Moreover, even if it were possible by existing methods to establish fixed platformsin the open ocean and to drill wells there, such structures, if left in place after the .well is completed, since they extend to the surface, would constitute serious hazards to ocean navigation which could be a matter of considerable concern to ship operators. If it were possible to remove the platform structure, the well head would remain so near vthe surface that it would likewise present an objectionable navigational hazard.

Accordingly, a principal object of this invention is to provide a methodv and apparatus for successfully drilling wells through deep water.

Generally speaking, the method of, this inventionfor accomplishment of the aforesaid principal objectY contemplates employment of a floating platform on the water surface for supporting the drilling equipment, a well head, through which the drilling operations are conducted, but

which is submerged at a substantial depthbelow the water surface, and generally 'flexible drilling and other operating connections between the floating platform and the submerged well head.

The iioating platform may be any suitable form of ship or vessel on which the drilling equipment mounted. The submerged well head is .of a novel form which includes a working vplatform adapted to be attachedtothe top of the well casing but atv sulcient depth below y the water surface, so as not to constitute a navigational hazard and tobe unaffected by surface" wind and wave action. The flexible drilling con- `areas through substantial water depths.

Other objects and advantages of this invention will be readily apparent from the following detailed description. when read in conjunction with the accompanying drawings which illustrate useful embodiments in accordance with this in- 5 vention.

In the drawings:

Fig. 1 is a plan view of the layout of the mooring connections forthe operating vessel;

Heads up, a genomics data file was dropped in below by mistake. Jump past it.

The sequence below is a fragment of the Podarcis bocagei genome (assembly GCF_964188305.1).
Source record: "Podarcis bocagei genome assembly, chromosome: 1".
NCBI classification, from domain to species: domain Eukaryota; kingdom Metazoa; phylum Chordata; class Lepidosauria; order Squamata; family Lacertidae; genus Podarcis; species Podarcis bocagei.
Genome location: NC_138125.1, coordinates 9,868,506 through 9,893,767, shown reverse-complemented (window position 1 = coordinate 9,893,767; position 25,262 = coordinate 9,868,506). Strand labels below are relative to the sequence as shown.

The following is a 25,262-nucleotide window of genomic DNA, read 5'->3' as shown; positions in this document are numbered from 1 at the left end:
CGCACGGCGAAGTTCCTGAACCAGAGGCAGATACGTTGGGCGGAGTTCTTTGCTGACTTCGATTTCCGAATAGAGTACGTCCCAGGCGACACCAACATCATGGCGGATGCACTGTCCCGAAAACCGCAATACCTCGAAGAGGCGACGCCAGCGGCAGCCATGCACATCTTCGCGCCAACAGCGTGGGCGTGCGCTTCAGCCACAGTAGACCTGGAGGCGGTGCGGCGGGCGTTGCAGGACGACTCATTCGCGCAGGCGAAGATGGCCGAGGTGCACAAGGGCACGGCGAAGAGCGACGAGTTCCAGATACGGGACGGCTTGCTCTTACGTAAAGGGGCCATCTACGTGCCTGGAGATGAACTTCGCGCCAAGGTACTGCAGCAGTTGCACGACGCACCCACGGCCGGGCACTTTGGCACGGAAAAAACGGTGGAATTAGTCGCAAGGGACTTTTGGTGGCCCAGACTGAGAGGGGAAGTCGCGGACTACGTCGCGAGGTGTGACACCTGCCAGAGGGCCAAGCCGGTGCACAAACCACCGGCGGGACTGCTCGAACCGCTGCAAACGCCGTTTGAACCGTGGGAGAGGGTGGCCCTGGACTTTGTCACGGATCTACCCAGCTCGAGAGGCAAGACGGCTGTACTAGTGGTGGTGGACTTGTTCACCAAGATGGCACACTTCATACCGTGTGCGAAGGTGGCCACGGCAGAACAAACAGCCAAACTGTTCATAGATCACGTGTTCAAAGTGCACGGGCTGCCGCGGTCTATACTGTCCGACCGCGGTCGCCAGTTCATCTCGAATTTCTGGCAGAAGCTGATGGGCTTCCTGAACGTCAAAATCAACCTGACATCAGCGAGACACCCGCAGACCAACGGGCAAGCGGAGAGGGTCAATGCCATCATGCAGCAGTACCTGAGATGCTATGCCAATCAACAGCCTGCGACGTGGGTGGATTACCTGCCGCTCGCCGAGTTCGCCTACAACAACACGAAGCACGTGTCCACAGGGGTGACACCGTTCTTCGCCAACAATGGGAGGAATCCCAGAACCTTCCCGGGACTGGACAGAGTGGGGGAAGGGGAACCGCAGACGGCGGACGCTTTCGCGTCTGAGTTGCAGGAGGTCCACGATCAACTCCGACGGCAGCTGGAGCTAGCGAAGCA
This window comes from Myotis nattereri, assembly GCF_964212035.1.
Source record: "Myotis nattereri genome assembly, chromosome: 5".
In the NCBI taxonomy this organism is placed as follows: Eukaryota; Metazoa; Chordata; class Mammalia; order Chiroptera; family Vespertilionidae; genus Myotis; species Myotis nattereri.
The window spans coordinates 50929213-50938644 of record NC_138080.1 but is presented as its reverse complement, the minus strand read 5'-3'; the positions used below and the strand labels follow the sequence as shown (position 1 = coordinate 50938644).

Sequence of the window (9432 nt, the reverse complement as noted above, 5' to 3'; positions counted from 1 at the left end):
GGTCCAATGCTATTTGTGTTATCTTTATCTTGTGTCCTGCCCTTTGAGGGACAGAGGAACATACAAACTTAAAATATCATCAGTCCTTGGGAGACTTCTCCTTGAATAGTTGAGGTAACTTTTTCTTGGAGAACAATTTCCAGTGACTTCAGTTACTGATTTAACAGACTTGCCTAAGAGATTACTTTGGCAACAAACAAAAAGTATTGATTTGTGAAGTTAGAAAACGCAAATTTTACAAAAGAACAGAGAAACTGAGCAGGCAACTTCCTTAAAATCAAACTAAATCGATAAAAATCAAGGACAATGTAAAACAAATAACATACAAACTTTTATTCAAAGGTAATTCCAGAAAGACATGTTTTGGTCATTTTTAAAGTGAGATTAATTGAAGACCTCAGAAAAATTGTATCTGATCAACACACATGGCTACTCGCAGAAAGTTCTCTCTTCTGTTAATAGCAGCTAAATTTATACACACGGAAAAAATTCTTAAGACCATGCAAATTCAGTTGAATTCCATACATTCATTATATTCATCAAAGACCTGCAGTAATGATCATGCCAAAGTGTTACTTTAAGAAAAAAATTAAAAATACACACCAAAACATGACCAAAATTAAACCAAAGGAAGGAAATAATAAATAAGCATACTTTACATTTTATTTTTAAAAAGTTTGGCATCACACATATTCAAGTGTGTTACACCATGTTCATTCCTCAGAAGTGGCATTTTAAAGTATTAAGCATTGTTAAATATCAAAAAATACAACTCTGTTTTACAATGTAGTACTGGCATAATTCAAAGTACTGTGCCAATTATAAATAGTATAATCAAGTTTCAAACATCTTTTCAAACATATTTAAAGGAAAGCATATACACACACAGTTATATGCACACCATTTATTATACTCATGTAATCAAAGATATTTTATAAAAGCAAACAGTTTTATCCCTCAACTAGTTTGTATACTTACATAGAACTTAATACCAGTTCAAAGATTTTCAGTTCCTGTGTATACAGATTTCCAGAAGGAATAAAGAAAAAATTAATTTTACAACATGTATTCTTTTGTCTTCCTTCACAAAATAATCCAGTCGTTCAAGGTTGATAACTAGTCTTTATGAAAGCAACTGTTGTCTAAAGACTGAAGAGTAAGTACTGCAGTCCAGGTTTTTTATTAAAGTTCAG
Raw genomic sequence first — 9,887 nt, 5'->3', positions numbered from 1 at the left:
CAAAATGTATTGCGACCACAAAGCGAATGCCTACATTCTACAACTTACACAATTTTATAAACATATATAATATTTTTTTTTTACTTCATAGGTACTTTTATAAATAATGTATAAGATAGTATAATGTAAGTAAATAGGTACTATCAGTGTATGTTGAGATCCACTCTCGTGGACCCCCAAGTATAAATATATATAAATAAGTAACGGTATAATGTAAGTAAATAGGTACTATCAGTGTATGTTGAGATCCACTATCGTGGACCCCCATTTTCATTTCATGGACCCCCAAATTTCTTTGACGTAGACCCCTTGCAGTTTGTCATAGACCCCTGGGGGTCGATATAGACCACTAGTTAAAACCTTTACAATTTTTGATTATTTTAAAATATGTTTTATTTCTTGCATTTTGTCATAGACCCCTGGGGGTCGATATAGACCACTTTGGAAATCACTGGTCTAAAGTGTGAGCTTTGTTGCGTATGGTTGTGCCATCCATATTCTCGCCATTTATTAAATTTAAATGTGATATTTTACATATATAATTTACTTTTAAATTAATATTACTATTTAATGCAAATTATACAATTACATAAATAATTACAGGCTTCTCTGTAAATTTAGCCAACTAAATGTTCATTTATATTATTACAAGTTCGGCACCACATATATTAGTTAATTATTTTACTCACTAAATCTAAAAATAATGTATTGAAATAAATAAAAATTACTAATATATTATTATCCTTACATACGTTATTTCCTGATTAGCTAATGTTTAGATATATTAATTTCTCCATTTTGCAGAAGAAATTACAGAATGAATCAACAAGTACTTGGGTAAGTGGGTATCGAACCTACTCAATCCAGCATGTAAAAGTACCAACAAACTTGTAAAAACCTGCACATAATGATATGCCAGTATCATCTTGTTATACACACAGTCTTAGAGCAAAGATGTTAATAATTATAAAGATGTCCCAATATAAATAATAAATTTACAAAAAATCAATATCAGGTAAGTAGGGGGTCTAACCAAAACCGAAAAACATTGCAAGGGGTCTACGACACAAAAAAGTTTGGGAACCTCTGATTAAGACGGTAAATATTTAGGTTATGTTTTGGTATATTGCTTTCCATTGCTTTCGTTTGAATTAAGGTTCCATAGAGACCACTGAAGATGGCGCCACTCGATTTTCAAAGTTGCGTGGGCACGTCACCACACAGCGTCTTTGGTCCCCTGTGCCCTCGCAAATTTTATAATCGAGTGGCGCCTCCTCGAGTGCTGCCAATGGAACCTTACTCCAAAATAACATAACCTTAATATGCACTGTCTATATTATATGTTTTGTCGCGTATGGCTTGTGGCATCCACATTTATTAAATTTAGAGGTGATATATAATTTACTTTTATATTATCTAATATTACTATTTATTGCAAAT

Fig. 2 is a side elevation showing theI general arrangement of the well head, surface Vessel and mooring connections in relation to the Water surface and underlying land;

Eig. 3 illustrates the general assembly ofthe'- surface vessel, well head, well and drilling. eduip-` 15 ment, in accordance with this invention; and

Fig. 4 is a vertical, largely sectionalixniew'f'of the: A well head which shows the significant details.. thereof.

Referring to the drawings, Figs. l and 2 in pal:- ticular, a number of heavy mooringbuoys ;I0',ar ranged'in Va .circle on-the water surface, are an'- i chored'to 'the' land Vbottom byv means "of 'anchors II, preferably of themushroomtype, being connected thereto b y chains I2, the'lengths of which are preferablyabout %v4 greater than Ithedepth of the water in which the buoys are moored.` The number of buoysmay be varied, six beingshownmby `way of example. Similarly the diameter of the circle Aon which the buoys'; are AI hoored1ma-y:been varied and'is largely dependent upon various conditionstobe faced, such as the depth of -thewater, the'size of the vessel employed inthedrilling operations, and wind and Waveconditions generally prevalent in theareas where drilling 35 is tobe conducted. An operatingvesselr, with; its; bow generally centered: in theA mooring circle; is suitably moored fore and :aft to, the circlev of buoys by means of cables I4, insucha manner as to reduce to a minimum the ,degree of yaw,. 'iil particularly, and .to thereby holdpthe bow Yof the vessel as nearly ,.centrallyppositioned Within the circle lof buoysas possible. It will'abe obvious. that the' other. motions commonly affecting avessel in the open seat Will not be'materially -altered 11. or affected 4by, the type of mooring; since it will be. clear that pitching, rolling, and. .vertical rise and, fall,of theluesselwill bewery little aiected bythe. mooringdescribed While it would' sirableif allsuchmotionsrcould be eliminated .or ,.50 greatlyreduced. this is deemed to be practically.. impossible of accomplishment and is not an impedment toachievingtheobjects of thisinven.- tion.,